From the Publisher: Why Voting Matters

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Arnold G. York

For the last few years, I’ve been voting absentee, but this year, I went back to voting at the polls. I’d forgotten the charge you get when you actually go into the booth to mark your ballot. It’s difficult for me to understand people who don’t vote, people who think it’s a meaningless exercise. On one hand, we are going to spend over $5 billion in the next election cycle to elect a new president and yet there is a sizable portion of the population who genuinely feel there is no difference between the parties or the candidates, and that it doesn’t really matter who wins because nothing changes. Either the people putting up the $5 billion are fools or there is something seriously lacking in our education system. Alternatively, maybe those people are correct and not much will change for them, no matter who is in office.

Strangely, while the middle of the population has become very cynical and indifferent, both ends of the spectrum have become much more partisan, not just about what they believe in, but how they view the factual reality of our world. Occasionally when I’m at the gym, I’ll force myself to watch Fox News while I’m on the treadmill. Sometimes while watching it I feel like I’ve entered an alternate universe. So why is this all happening? The explanation is, I believe, a lot less partisan then most people believe.

•First, the American middle class is literally stuck in the mud, and they don’t know why or whose fault it is. Their economic situation has not improved in the last 40 years. Worse than that, they look in the future and they see an uncertain retirement and less opportunity for their kids. It’s difficult to see this in Malibu because the reality is that most of us are in the top five percent in education, in assets and in income, and I would also guess that many of us came from fairly modest income families. You might very well ask that if we could do it, why can’t they do it? They can’t do it because America’s priorities have changed. A simple example: When I went to UCLA Law School in the early 1960s, the cost was about $500 per year. Today, the cost of UCLA Law School — which is a public institution — is about $41,000 per year. Unless you have affluent parents, you are going to come out owing $100,000 or more. There is no way to work yourself through law school or through UCLA as an undergraduate, which Karen did at the same time. It’s happened because the state has decreased its contribution to the universities and the shortfall is covered by increased student tuition.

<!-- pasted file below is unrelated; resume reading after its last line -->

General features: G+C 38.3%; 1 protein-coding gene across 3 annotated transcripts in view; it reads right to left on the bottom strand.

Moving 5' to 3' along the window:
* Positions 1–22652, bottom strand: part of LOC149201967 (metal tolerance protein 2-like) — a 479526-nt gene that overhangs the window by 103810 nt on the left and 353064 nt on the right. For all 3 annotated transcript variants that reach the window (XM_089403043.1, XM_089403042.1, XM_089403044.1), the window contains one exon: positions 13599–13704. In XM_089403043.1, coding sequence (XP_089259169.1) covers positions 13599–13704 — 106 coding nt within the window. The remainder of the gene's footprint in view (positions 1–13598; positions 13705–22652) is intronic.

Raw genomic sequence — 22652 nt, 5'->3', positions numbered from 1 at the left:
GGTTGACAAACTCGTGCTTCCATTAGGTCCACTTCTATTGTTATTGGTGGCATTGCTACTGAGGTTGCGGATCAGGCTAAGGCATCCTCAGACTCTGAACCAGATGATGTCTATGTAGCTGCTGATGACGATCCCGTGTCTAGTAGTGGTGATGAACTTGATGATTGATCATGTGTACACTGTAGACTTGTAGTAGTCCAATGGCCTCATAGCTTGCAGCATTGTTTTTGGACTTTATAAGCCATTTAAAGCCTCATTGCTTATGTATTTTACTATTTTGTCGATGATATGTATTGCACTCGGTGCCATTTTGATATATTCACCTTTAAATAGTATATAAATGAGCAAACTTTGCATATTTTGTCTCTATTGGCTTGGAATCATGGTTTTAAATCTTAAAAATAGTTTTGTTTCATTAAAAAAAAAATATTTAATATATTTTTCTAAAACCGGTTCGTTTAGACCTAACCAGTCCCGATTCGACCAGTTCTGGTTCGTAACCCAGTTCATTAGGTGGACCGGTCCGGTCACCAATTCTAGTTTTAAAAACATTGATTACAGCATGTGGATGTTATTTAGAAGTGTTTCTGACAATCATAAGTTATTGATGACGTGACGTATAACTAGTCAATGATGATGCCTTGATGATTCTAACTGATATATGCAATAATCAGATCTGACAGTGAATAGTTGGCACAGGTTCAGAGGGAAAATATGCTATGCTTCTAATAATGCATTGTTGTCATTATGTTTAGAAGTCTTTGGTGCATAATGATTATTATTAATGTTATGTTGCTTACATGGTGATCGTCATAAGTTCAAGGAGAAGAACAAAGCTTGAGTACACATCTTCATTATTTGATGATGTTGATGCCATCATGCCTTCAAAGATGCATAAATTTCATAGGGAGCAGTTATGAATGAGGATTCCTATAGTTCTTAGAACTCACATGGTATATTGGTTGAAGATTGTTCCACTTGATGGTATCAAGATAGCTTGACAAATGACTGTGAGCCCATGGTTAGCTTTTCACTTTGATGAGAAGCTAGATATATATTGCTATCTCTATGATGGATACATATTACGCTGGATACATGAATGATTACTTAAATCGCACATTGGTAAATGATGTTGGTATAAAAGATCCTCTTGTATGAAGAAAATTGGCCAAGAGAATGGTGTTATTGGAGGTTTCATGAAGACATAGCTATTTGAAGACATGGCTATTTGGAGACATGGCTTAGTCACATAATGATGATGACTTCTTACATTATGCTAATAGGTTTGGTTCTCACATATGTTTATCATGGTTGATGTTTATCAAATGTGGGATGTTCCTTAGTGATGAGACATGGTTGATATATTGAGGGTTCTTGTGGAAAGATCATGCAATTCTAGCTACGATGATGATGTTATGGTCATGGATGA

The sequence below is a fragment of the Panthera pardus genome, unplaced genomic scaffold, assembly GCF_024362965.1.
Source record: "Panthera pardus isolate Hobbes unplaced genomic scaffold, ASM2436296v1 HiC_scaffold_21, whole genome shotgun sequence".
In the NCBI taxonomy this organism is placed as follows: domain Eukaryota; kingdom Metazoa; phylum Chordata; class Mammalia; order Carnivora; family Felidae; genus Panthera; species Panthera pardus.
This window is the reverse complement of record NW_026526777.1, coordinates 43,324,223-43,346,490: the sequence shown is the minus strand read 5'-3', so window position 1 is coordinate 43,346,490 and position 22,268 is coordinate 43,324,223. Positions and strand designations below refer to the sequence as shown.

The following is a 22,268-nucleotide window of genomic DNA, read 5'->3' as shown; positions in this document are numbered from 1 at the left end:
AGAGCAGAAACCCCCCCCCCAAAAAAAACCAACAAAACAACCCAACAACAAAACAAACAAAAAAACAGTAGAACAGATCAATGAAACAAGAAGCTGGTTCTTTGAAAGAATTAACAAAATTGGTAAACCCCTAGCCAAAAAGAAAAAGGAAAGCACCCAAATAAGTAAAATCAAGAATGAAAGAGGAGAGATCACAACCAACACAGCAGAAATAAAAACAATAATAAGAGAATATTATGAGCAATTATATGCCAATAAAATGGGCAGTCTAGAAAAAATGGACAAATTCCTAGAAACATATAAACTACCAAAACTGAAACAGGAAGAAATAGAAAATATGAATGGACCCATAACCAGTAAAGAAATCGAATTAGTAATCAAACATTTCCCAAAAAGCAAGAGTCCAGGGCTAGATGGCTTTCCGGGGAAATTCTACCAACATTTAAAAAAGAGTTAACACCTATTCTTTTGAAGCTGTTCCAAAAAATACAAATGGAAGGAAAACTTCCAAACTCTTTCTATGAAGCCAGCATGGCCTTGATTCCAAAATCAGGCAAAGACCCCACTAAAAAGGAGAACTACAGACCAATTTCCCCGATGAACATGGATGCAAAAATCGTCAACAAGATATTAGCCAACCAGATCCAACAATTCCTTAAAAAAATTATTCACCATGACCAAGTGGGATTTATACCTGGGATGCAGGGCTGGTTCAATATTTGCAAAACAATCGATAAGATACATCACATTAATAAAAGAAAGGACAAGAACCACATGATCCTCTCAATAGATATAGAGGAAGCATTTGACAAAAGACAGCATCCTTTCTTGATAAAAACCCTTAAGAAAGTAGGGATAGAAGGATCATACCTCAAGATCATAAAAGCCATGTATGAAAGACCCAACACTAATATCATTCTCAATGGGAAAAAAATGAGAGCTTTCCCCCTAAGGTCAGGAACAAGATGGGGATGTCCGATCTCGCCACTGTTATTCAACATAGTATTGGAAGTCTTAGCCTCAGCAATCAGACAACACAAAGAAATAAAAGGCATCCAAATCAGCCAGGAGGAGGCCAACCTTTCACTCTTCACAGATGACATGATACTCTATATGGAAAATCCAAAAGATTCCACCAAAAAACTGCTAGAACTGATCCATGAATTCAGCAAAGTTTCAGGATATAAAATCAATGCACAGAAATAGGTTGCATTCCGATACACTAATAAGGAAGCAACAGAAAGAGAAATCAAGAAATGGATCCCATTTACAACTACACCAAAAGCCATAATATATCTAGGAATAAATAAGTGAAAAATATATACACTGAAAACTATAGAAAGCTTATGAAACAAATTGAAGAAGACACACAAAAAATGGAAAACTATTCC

• The higher paying manufacturing jobs have also disappeared from Los Angeles. In the 1960s and 1970s, I had clients who worked at auto plants in Van Nuys, aircraft production plants in Santa Monica and the San Fernando Valley, steel mills and fabrication plants, nickel plating shops and machine shops. Most all of those jobs have gone overseas, have been automated or were kicked out because they weren’t environmentally sensitive enough. That tossed a lot of people out of dirty, but well-paying jobs
  • Silicon Valley is a boon to California and we are world leaders, but it has a big down side. Lots of middle-range jobs that used to be done by legions of clerks and middle management have disappeared, never to return, to be replaced by service jobs that pay much less. 
  • To bring it down to something local, most of us are very conservative about our own community. We like it just the way it is, and we don’t want it to change, which I suspect is the driving force behind Measure W (Whole Foods). By tonight, we will know how the majority of us feel about the future. I’m guessing that those who are apprehensive about the future will vote “no,” while the optimists like me will vote “yes.”  

There are things the ballot box can change, like our priorities and where we decide to put our public money. But there are things it can’t change, like globalization, the rise of China, automation and robotics. But just because it can’t fix everything doesn’t mean it makes no difference, and it’s a mistake to be cynical about voting because the ballot box is less than perfect.